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Impassable Northwest Passage Open For First Time In History 528

An anonymous reader writes "The Northwest Passage, a normally ice-locked shortcut between Europe and Asia, is now passable for the first time in recorded history reports the European Space Agency. Leif Toudal Pedersen from the Danish National Space Centre said in the article: 'We have seen the ice-covered area drop to just around 3 million sq km which is about 1 million sq km less than the previous minima of 2005 and 2006. There has been a reduction of the ice cover over the last 10 years of about 100 000 sq km per year on average, so a drop of 1 million sq km in just one year is extreme.'"
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Impassable Northwest Passage Open For First Time In History

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  • by Dachannien ( 617929 ) on Saturday September 15, 2007 @07:06PM (#20619781)
    I'm sure the Northwest Passage Cruise Line vacation scam spams will begin soon.
  • Time to buy (Score:5, Funny)

    by downix ( 84795 ) on Saturday September 15, 2007 @07:14PM (#20619837) Homepage
    that prime waterfront property in Kansas....

    • Re: (Score:3, Insightful)

      by CaroKann ( 795685 )
      Forget Kansas. There is prime waterfront property to buy on the north shore of Canada, Alaska, and Russia. In fact, I predict the melting of the artic ice will lead to a resource gold rush by the nations bordering the artic. It will change the whole geopolitical landscape as much as, if not more than, the rise of China's economy.
      • Re:Time to buy (Score:4, Interesting)

        by RockDoctor ( 15477 ) on Sunday September 16, 2007 @02:22PM (#20627245) Journal

        There is prime waterfront property to buy on the north shore of Canada, Alaska, and Russia. In fact, I predict the melting of the artic ice will lead to a resource gold rush by the nations bordering the artic

        Not in any great hurry ; in theory, the opening of the Arctic Ocean could make development and/ or extraction of minerals somewhat cheaper in the immediate coastal regions. But once you're more than a few tens of miles from the coast, then you're going to find that the costs of building rail lines or pipelines (depending on if you're talking about minerals or oil) gets up to the level where it's just as cheap in the long run to go overland with rail. And that's not going to be a quick option. Then again, building port facilities isn't quick either, particularly if you've got no port to bring the building materials for building your port.
  • Huh. (Score:5, Funny)

    by Anonymous Coward on Saturday September 15, 2007 @07:15PM (#20619851)
    What could cause this?
    • Re:Huh. (Score:5, Funny)

      by Anonymous Coward on Saturday September 15, 2007 @07:58PM (#20620267)
    • Years of Study: ~30 (Score:4, Informative)

      by WED Fan ( 911325 ) <akahige AT trashmail DOT net> on Saturday September 15, 2007 @08:18PM (#20620447) Homepage Journal
      Well, considering the years of study of the Northwest Passage are in the 30's, I'm sure someone will get a little hyperbolic with their rhetoric.
      • by rubycodez ( 864176 ) on Saturday September 15, 2007 @08:46PM (#20620677)
        Explorers looked for northwest passage from 1400s to 1900, mapping the artic area. in 1906 Roald Amunsen navigated the passage in an ice-fortified ship. Been done with other such ships since then.
      • by benhocking ( 724439 ) <benjaminhocking@ ... .com minus berry> on Saturday September 15, 2007 @08:49PM (#20620699) Homepage Journal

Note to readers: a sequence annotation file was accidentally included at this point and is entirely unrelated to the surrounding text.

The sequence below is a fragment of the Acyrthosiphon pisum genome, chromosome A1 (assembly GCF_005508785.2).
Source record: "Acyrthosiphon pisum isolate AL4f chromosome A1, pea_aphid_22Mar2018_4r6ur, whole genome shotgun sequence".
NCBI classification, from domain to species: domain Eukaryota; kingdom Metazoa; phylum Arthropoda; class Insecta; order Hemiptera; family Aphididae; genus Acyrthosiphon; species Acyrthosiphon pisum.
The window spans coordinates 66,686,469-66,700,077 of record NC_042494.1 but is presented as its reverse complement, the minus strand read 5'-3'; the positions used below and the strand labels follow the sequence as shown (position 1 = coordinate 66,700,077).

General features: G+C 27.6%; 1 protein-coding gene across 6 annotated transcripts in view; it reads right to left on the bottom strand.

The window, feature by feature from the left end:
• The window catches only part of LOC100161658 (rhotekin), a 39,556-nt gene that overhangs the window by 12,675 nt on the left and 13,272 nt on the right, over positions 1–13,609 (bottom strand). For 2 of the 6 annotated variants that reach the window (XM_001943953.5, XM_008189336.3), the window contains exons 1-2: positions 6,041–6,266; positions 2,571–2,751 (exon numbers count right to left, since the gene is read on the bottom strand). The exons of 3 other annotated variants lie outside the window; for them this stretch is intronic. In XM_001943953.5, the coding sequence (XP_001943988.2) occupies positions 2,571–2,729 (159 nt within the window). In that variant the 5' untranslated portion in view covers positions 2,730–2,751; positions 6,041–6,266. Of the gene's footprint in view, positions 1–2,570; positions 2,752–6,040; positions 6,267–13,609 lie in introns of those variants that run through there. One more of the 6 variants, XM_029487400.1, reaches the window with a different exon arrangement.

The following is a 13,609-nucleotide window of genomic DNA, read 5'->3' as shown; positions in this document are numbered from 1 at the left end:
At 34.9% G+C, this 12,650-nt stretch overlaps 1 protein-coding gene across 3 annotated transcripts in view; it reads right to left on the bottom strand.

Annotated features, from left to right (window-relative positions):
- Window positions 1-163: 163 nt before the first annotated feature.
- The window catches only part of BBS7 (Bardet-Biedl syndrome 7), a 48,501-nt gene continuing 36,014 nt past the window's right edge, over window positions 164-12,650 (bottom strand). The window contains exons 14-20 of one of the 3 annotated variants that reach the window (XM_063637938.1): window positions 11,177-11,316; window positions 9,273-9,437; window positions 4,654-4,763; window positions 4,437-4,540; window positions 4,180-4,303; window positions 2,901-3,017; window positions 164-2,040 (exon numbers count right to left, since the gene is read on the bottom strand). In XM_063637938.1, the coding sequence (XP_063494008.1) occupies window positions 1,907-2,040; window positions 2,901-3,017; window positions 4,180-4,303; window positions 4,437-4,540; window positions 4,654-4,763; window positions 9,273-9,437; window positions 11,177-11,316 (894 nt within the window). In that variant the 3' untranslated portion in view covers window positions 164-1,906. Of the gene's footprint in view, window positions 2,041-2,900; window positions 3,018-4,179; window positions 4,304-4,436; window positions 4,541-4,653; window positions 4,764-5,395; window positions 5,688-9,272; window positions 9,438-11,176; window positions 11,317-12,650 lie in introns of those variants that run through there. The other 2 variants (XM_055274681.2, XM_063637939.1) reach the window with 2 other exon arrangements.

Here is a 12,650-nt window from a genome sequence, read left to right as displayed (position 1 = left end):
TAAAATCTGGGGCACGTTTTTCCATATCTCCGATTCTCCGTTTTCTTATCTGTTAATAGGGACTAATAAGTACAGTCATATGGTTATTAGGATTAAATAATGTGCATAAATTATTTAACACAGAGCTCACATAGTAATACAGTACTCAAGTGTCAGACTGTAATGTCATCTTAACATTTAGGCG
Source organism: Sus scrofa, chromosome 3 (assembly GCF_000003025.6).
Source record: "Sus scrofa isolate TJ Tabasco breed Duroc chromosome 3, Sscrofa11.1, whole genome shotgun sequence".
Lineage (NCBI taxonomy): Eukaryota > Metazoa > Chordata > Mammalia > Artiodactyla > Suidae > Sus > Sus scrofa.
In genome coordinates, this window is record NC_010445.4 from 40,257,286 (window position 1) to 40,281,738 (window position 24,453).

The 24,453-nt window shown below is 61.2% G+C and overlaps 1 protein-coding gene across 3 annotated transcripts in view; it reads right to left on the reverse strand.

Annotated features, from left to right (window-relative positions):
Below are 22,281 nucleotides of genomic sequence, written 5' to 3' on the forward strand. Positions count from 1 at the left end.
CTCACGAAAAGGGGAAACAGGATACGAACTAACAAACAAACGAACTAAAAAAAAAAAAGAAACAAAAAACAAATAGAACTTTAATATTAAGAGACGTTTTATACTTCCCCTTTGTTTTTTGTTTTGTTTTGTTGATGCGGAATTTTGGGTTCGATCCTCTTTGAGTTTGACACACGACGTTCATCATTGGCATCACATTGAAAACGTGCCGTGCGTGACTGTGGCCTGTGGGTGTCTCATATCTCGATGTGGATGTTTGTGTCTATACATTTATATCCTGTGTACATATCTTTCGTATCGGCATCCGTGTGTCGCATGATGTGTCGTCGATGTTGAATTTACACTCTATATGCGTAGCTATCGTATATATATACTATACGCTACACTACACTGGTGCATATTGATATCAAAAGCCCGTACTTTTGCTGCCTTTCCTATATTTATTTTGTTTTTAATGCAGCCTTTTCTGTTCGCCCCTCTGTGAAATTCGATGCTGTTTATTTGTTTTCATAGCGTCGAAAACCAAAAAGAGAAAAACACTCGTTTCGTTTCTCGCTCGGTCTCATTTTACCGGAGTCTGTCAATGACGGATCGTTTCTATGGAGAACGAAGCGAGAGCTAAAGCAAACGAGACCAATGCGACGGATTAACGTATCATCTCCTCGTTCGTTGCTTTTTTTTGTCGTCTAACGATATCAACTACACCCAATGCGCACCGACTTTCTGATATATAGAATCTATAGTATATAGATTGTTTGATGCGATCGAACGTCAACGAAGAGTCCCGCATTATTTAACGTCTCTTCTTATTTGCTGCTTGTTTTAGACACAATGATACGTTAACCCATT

Are you referring to the 1530s and Hernán Cortés? You're jumping the gun a little — it wasn't until 1576 that Martin Frobisher first tried to find the Northwest Passage. Of course, you could be referring to the 1630s as several attempts were made after this to find this passage that did not exist. Perhaps (but surely not) you're conflating the (prior lack of) existence of the Northwest Passage with the satellite record — which only stretches back about 30 years or so. Still, we know that the Northwest Passage has not been passable for well over 400 years.

        Now, sarcasm aside, I'm going to go out on a limb and guess that you don't agree with the scientific consensus on global warming. You no doubt extol the virtues of having an open mind and being skeptical. Has it occurred to you that the scientists are just as likely to have underestimated our impact as to overestimated it? In fact, evidence suggests that, being the conservative people that scientists are (not in the political sense, mind you), scientists have repeatedly underestimated our impacts. That doesn't mean that certain non-scientists aren't greatly exaggerating things, but I'm guessing (again) that it's the mainstream science [] view that you're taking umbrage with.

        • Re: (Score:3, Insightful)

          by Belial6 ( 794905 )
          Now, I'm not saying that the passage has been open in the past, but unless there was permanent observation of the passage, we certainly cannot say it has never been open. You listed many dates, but where there people their EVERY year to see if the passage was open? We are in the situation today, that we can know exactly (probably down to the hour) that the passage became clear. If the passage was also clear in 1540 through 1545, we wouldn't know it.

          Obviously, this is something to watch, but by makin
          • He didn't sail it in 1905, he traversed it (through various means) between 1903 and 1905. It was not an open passage, however.

            And that the Vikings were sailing it sometime between 1200 and 1500 A.D.
            Now that's a new one! Do you mean they reached Newfoundland (not news, I think most historians believe this) or that there's "evidence" that they traversed the NW Passage to Asia? If the latter, I'd suggest you use your skeptics eye with respect to that "evidence".
            • by Snocone ( 158524 ) on Sunday September 16, 2007 @12:02PM (#20625989) Homepage
              Well, Ben, there's nothing that rises to the level of courtroom proof in the way of evidence excavated yet no, but the concept is not exactly new.